2. I’ll second the Rhodia.  Mine are orangy/yellow covered, left-wire bound, 5/5 A4 size.   Wirebound is the way to go. No perfs to tear a sheet, though. But I really try not to do that anyway.  (and I also recommend Sakura Pigma Micron 05 pens… 0.45)

  3. These too are my favorites, and as a left-handed individual I agree about the advantages of the “ambidexterity” of this notebook.  However, one disadvantage of this notebook is the existence of the wire spiral itself.  Right now I’m using a Staples brand Graph Composition book (#11624), but would prefer one with the larger size and higher quality paper that comes with the Mead. 

  4. I used to use notebooks, but I quickly found that I would use up some before others. I have had classes where I take 15 pages of notes a week and others where it is more like 5. I settled on 8.5×11 5-Star reinforced lined paper. I keep about 20 sheets on a clipboard and then file them into the binder. 

    Plus, once I started grad school (mechanical engineering), I had access to a super-fast sheet scanner. So, I very easily scan all my notes to have backups or copies for quick reference. Also, if I forget something or I have important other documents to include with it, I can put them in the binder, at the right place

    I too have obsessed both about pencils (actual tool and lead size….Pentel Twist Erase 0.7mm if you’re interested) and paper. As someone who erases a lot, good, thick paper was a must

  5. I’m addicted to Maruman Mnemosyne graph-paper notebooks–expensive (Japanese imports through, but MAN are they nice. Fountain pen, ballpoint, marker, mechanical pencil (0.3-mm 2B leads FTW–also from jetpens), drawing pencil–they take everything as smoothly as you could imagine.

  6. Thank you very much for the kind words. As the Digital Marketing and Social Media manager for the Mead brand, and an AVID BongBoing reader I really appreciate the positive words about our products!

  7. These are excellent notebooks. I particularly like the very strong covers and the perforated edges to the pages. I would say that these notebooks aren’t as good as some of the higher quality engineering pads (green or orange tint, grid on the back, 0.2 inch spacing, and clear on the front), but probably only cost half as much.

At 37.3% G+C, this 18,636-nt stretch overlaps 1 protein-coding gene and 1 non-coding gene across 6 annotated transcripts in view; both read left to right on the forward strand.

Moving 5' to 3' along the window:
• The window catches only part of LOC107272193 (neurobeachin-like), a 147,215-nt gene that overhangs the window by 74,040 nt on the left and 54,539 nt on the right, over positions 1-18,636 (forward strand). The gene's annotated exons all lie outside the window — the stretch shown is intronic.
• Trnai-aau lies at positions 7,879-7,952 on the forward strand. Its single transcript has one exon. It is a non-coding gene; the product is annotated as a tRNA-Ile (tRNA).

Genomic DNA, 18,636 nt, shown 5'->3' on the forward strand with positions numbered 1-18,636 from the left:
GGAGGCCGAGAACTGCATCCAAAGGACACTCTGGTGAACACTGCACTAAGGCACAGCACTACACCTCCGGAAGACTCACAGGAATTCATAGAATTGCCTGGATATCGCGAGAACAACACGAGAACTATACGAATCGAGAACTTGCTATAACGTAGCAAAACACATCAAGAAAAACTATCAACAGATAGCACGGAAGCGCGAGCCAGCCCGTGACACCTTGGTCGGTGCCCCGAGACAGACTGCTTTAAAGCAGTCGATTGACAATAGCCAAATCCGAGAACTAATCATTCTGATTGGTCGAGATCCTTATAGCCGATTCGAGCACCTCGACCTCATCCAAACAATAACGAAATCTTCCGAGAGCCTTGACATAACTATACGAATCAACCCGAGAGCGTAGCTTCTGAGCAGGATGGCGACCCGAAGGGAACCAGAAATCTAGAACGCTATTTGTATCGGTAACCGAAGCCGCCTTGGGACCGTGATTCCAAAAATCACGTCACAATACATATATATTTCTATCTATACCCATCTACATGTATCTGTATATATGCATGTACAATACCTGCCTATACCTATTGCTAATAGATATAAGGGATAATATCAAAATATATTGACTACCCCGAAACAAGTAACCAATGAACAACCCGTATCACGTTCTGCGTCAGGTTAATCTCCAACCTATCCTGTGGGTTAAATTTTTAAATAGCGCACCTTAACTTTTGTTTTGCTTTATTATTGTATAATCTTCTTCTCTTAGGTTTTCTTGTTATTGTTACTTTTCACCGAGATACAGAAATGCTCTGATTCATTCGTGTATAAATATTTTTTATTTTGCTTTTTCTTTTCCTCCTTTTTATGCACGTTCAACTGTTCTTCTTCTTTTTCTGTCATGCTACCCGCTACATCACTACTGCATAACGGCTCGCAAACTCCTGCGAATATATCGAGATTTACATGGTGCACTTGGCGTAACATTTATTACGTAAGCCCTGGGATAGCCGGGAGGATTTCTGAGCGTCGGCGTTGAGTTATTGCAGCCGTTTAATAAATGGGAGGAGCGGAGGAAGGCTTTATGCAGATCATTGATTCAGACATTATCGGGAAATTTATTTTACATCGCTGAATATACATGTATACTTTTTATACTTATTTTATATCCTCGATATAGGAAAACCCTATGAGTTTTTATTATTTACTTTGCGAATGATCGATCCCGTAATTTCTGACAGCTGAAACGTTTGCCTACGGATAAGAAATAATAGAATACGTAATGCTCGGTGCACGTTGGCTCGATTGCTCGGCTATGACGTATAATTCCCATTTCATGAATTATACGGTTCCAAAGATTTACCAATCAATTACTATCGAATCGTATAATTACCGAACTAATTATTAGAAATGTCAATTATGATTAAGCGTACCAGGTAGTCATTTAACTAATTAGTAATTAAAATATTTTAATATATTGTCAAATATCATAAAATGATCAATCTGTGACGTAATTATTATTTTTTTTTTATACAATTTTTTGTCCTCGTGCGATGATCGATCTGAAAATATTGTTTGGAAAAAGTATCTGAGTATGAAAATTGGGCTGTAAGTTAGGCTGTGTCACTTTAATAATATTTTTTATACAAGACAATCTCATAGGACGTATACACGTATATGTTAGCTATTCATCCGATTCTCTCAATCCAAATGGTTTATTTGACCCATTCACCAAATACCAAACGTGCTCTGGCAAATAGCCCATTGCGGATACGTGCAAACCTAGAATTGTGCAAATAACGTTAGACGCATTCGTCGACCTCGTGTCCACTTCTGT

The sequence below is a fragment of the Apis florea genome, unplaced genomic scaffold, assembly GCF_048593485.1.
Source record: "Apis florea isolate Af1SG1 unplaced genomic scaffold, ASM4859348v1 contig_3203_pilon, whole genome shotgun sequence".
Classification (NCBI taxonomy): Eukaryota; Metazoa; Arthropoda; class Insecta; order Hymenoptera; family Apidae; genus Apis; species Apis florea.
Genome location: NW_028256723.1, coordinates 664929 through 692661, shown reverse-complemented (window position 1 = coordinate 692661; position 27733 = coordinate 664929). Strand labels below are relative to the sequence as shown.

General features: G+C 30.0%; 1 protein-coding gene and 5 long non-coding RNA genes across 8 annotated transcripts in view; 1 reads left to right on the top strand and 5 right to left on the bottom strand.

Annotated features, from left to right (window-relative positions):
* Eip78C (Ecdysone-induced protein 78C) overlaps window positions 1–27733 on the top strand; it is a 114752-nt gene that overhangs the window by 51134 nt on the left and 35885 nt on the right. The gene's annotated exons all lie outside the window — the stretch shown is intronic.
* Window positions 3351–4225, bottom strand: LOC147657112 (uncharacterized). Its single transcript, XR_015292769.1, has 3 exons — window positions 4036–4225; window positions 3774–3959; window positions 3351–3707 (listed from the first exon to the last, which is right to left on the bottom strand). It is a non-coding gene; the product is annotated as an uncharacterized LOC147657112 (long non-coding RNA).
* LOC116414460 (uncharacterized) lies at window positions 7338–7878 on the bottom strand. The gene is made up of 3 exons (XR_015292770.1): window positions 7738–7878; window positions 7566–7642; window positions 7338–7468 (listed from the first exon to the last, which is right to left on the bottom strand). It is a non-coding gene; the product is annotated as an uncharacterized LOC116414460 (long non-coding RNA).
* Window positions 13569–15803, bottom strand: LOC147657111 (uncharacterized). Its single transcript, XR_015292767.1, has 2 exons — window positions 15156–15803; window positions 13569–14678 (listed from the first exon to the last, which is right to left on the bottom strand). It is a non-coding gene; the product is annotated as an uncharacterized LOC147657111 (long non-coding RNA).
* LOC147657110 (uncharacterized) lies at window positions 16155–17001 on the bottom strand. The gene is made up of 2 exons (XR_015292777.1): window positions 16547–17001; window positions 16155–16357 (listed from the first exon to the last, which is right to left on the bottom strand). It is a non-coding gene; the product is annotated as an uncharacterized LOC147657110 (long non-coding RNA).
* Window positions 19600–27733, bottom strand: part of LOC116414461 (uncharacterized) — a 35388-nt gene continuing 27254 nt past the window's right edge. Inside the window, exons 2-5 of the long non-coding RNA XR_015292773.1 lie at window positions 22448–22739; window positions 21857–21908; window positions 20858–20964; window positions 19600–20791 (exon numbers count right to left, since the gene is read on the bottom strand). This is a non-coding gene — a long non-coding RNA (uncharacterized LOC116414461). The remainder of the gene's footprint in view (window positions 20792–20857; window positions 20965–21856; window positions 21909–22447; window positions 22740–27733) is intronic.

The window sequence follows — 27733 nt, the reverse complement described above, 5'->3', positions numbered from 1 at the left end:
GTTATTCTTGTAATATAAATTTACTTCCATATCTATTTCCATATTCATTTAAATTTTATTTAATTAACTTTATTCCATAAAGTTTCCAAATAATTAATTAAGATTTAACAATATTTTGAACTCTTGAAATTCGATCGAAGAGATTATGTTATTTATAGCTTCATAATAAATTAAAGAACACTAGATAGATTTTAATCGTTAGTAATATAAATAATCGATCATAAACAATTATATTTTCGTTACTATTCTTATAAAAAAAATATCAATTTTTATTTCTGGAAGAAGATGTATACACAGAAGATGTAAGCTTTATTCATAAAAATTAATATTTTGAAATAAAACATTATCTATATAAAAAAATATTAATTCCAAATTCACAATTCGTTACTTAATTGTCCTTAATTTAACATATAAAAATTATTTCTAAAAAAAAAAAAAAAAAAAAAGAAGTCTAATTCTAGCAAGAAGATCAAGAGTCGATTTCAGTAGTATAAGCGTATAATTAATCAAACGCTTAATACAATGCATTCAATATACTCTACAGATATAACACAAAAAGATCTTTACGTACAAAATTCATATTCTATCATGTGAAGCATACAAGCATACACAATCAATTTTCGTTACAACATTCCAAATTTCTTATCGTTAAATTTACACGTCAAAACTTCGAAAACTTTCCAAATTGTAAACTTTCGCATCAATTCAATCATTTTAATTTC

8. My multi-decade scientific career is documented in a large number of double-wire-bound computation books such as

    The paper is thick and off-white to minimize eye-strain, the pages are numbered, and the covers are ~indestructible.

    (My last bulk purchase a number of years ago was for the Ampad 22-157, but a reviewer on Amazon says Ampad has gone to cheaper, thinner paper… Bummer.)

  9. When I was in college, the school bookstore sold a wire-bound notebook that had no lines at all.  Just blank white pages and reasonably stiff covers. Perfect for notes and sketches. Sadly, nobody makes anything like it any more.

    1. What are you talking about? There’s plenty of those around. I think I’ve seen more of those than wire-bound graph, anyway.

      My favorites are still the dots, though. Dot paper is superior to lined, blank, OR graph paper in every way that matters to me. It’s a shame they are so rare!

    2. I have a bugger of a time finding unlined notepads in Australia. I could use an art or sketch book. But to use those 60 pages of super heavy, high-quality paper as a notebook seems wasteful. Especially for the mad prices they charge.

      Happily, just last week I found a source of cheap, unlined notebooks. At an art store.

  10. I came here because I thought “The Best Graph Paper” was a really funny headline for an article. Am *I* ever out of place.

  11. I’ll believe it’s the best when they make a version subdivided into ten blocks to the inch.  Bonus if the back half of the notebook is subdivided to metric, but in a different color so the two kinds of pages are easy to distinguish.  Oh, and water resistant plasticized paper.  And a back rigid enough that I don’t need a clipboard.  

    That’s what I want when I’m drawing or mapping.

  12. Sorry, nope, the best ever is a Komtrak refillable spiral ( I got at Pearl Paint a decade ago.   Super heavy weight 80lb paper, thick plastic covers, virtually indestructible.  You can fill it with any mix of blank, lined, music staff, graph of different scales or various art media papers like for watercolors or charcoal. Literally the last notebook I ever bought.

    1. Thanks for the link. I had forgotten what state-of-the-art web design looked like in 1998.